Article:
“At root, I didn’t value her feelings. On the contrary, I treated them as silly, ‘girly’, an inconvenience. On autopilot, as a matter of habit, I defended my point of view and effectively called hers wrong, overemotional or crazy.
“I think I believed that my wife should respect me simply because I had exchanged vows with her. I loved her but I didn’t regard her individual experiences as equally valid to mine.”
Matthew said the “end result of men failing to empathise or even notice what their spouses are feeling and doing is that wives are left to carry the full burden of responsibility for making the marriage and family work on a day-to-day level”.
He explained: “My wife spent most of her life working 40-plus hours per week at a day job, only to come home and have to manage and perform the lion’s share of the household tasks, too.
“No one said thank you. My son and I frequently undid whatever nice thing she’d just accomplished (cleaning floors, wiping pee dribble from toilet rims, rinsing toothpaste from bathroom sinks) and I completely failed ever to acknowledge it.”
He said the reason for many problems in marriages is that boys and girls are raised differently.
He wrote: “Why do women care more? Not all of them do, of course, but I do believe boys and girls are raised differently and have different behaviour modelled for them.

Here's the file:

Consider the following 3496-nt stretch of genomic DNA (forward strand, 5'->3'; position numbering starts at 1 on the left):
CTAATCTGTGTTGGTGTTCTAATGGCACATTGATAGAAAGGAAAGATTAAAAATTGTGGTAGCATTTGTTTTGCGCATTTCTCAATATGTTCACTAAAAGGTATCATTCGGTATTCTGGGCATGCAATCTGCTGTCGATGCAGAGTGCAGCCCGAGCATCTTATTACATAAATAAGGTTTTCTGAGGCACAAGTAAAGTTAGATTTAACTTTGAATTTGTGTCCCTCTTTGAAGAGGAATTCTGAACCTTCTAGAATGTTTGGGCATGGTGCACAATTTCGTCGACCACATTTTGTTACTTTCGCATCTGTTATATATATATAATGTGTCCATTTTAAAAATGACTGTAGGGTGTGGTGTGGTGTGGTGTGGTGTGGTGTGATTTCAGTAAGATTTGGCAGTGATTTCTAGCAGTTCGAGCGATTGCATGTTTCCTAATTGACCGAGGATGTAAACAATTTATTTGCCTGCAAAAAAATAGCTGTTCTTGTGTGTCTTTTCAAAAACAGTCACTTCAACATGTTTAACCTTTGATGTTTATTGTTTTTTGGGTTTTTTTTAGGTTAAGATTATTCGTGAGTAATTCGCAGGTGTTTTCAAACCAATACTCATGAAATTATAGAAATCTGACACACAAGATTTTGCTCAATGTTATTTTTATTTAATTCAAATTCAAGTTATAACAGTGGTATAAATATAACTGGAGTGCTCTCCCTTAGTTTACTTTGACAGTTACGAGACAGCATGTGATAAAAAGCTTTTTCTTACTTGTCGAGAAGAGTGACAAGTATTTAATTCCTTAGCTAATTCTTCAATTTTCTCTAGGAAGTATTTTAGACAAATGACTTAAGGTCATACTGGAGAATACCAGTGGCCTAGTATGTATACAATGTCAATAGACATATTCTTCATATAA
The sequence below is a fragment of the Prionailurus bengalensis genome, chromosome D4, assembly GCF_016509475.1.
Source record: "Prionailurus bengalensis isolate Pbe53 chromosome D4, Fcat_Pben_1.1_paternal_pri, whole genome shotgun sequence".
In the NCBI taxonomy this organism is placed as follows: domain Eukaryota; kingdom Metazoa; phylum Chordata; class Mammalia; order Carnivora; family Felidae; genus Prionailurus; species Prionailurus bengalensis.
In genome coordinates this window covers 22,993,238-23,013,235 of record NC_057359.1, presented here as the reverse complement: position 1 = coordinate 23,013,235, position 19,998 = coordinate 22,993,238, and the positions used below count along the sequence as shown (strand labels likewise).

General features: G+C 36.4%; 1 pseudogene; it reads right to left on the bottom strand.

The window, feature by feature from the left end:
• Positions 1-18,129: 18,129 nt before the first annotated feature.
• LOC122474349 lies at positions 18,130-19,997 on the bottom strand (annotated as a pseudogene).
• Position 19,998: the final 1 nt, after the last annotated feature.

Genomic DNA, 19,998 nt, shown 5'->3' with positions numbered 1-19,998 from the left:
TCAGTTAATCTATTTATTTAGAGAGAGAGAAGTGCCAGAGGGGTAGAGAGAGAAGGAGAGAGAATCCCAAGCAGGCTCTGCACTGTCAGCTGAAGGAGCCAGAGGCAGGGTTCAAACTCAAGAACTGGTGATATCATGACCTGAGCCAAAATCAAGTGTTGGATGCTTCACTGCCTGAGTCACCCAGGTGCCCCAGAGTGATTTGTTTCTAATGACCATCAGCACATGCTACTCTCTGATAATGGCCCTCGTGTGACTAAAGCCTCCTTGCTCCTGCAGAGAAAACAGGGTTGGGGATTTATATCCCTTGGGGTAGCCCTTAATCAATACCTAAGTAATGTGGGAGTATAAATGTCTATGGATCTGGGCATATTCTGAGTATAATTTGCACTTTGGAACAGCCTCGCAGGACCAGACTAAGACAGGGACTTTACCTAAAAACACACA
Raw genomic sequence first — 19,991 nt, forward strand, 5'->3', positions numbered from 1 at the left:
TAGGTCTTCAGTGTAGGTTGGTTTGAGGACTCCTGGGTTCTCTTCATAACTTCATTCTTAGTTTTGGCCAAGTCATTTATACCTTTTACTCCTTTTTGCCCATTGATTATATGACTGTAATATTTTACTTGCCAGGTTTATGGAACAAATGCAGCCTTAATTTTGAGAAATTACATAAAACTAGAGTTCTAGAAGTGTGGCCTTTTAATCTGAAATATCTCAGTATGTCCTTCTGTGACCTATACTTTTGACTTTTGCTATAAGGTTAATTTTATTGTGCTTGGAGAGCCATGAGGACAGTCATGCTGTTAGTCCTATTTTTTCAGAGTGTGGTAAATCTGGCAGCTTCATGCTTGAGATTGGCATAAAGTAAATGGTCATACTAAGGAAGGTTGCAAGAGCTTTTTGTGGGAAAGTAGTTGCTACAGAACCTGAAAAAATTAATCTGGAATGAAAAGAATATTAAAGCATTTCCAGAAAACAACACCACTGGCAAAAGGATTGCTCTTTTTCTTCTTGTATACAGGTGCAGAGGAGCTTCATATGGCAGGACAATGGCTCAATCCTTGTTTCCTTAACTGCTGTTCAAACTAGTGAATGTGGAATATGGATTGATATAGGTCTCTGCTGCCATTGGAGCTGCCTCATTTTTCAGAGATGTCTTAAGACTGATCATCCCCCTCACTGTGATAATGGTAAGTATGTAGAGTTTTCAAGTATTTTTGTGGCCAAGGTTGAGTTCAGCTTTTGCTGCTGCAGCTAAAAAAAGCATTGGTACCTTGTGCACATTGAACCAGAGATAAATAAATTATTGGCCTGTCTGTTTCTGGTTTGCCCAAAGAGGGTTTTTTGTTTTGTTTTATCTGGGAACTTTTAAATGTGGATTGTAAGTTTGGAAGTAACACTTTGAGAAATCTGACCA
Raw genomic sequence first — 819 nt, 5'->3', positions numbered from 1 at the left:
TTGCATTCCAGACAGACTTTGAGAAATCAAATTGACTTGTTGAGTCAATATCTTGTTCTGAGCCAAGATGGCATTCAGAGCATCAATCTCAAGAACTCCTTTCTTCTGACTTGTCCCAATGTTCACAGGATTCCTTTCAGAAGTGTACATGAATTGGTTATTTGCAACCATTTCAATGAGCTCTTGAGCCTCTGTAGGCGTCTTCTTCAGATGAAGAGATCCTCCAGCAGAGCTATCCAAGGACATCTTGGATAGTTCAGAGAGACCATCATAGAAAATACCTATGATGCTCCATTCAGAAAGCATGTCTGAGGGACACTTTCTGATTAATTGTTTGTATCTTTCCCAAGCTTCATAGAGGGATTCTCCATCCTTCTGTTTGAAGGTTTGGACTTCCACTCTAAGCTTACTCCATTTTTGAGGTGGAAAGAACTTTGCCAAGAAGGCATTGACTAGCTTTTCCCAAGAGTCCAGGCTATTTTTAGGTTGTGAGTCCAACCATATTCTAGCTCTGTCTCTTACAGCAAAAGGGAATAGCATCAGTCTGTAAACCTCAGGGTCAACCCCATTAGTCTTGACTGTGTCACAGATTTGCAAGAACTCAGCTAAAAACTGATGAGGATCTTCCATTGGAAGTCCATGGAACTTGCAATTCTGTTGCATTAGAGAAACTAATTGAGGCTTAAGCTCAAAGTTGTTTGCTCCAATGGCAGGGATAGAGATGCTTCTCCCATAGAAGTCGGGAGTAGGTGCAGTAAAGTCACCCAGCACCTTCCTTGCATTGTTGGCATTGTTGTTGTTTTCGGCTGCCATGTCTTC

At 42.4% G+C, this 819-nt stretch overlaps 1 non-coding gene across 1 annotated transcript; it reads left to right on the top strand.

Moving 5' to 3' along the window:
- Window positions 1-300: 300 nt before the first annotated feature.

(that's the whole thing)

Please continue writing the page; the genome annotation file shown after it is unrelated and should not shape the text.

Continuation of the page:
“Girls are often encouraged to behave in ways that contribute to healthy relationships. Boys, too often, are not. They are not taught that behaviour that’s ‘acceptable’ for boys will inadvertently erode trust in their future relationships. Boys are set up to fail.”
He concluded that if he had known that love was more than just saying the words, that it is actually doing things to show they love and respect their partners, he would still be married today.
He wrote: “In the end, it’s simple. I should have communicated my love and respect for my wife by not leaving tiny reminders each day that she wasn’t considered or respected.
“Caring about her should have equalled putting the glass in the dishwasher, and reliably taking care of an equal share of child-related stuff so she could chill out and worry about one less thing.
“It should have meant picking up the washing and thoughtfully not treading dirt into the floor she had worked hard to clean.
“Loving someone exists in a million little things that say ‘I love you’ more than speaking the words ever could. If I’d worked that out years ago — and how I wish I had — I would still be married today.”